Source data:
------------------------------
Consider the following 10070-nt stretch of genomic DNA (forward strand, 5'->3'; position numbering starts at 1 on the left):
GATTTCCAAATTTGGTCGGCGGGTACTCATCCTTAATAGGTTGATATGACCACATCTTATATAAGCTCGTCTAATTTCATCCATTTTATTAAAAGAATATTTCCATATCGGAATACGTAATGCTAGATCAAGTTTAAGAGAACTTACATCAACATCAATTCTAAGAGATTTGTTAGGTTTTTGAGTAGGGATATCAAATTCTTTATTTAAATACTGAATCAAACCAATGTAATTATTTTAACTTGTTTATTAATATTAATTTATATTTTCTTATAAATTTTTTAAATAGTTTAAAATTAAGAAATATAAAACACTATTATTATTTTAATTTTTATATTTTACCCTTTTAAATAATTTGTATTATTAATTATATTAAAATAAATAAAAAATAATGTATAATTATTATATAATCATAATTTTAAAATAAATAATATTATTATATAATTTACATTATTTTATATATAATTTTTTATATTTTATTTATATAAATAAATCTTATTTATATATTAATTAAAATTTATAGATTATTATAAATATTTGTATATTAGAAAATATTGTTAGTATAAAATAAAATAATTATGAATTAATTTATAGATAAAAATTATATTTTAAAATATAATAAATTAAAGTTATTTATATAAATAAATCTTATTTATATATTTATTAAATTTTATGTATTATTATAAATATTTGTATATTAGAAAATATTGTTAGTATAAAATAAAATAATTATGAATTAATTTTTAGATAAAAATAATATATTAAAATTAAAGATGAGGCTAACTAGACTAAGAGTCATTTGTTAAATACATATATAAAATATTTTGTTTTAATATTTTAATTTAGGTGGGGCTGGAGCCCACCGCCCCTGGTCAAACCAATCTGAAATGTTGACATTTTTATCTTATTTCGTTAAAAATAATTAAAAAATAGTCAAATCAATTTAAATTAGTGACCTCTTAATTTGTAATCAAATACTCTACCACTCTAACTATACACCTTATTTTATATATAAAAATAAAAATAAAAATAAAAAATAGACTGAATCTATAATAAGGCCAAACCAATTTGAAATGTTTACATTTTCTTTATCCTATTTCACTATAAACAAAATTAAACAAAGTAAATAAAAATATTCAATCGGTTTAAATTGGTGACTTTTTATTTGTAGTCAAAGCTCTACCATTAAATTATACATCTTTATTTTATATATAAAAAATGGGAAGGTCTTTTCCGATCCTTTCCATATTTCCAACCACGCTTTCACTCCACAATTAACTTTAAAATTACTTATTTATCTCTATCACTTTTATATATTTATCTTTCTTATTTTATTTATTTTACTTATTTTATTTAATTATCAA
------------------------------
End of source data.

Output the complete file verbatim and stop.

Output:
Consider the following 10070-nt stretch of genomic DNA (forward strand, 5'->3'; position numbering starts at 1 on the left):
GATTTCCAAATTTGGTCGGCGGGTACTCATCCTTAATAGGTTGATATGACCACATCTTATATAAGCTCGTCTAATTTCATCCATTTTATTAAAAGAATATTTCCATATCGGAATACGTAATGCTAGATCAAGTTTAAGAGAACTTACATCAACATCAATTCTAAGAGATTTGTTAGGTTTTTGAGTAGGGATATCAAATTCTTTATTTAAATACTGAATCAAACCAATGTAATTATTTTAACTTGTTTATTAATATTAATTTATATTTTCTTATAAATTTTTTAAATAGTTTAAAATTAAGAAATATAAAACACTATTATTATTTTAATTTTTATATTTTACCCTTTTAAATAATTTGTATTATTAATTATATTAAAATAAATAAAAAATAATGTATAATTATTATATAATCATAATTTTAAAATAAATAATATTATTATATAATTTACATTATTTTATATATAATTTTTTATATTTTATTTATATAAATAAATCTTATTTATATATTAATTAAAATTTATAGATTATTATAAATATTTGTATATTAGAAAATATTGTTAGTATAAAATAAAATAATTATGAATTAATTTATAGATAAAAATTATATTTTAAAATATAATAAATTAAAGTTATTTATATAAATAAATCTTATTTATATATTTATTAAATTTTATGTATTATTATAAATATTTGTATATTAGAAAATATTGTTAGTATAAAATAAAATAATTATGAATTAATTTTTAGATAAAAATAATATATTAAAATTAAAGATGAGGCTAACTAGACTAAGAGTCATTTGTTAAATACATATATAAAATATTTTGTTTTAATATTTTAATTTAGGTGGGGCTGGAGCCCACCGCCCCTGGTCAAACCAATCTGAAATGTTGACATTTTTATCTTATTTCGTTAAAAATAATTAAAAAATAGTCAAATCAATTTAAATTAGTGACCTCTTAATTTGTAATCAAATACTCTACCACTCTAACTATACACCTTATTTTATATATAAAAATAAAAATAAAAATAAAAAATAGACTGAATCTATAATAAGGCCAAACCAATTTGAAATGTTTACATTTTCTTTATCCTATTTCACTATAAACAAAATTAAACAAAGTAAATAAAAATATTCAATCGGTTTAAATTGGTGACTTTTTATTTGTAGTCAAAGCTCTACCATTAAATTATACATCTTTATTTTATATATAAAAAATGGGAAGGTCTTTTCCGATCCTTTCCATATTTCCAACCACGCTTTCACTCCACAATTAACTTTAAAATTACTTATTTATCTCTATCACTTTTATATATTTATCTTTCTTATTTTATTTATTTTACTTATTTTATTTAATTATCAA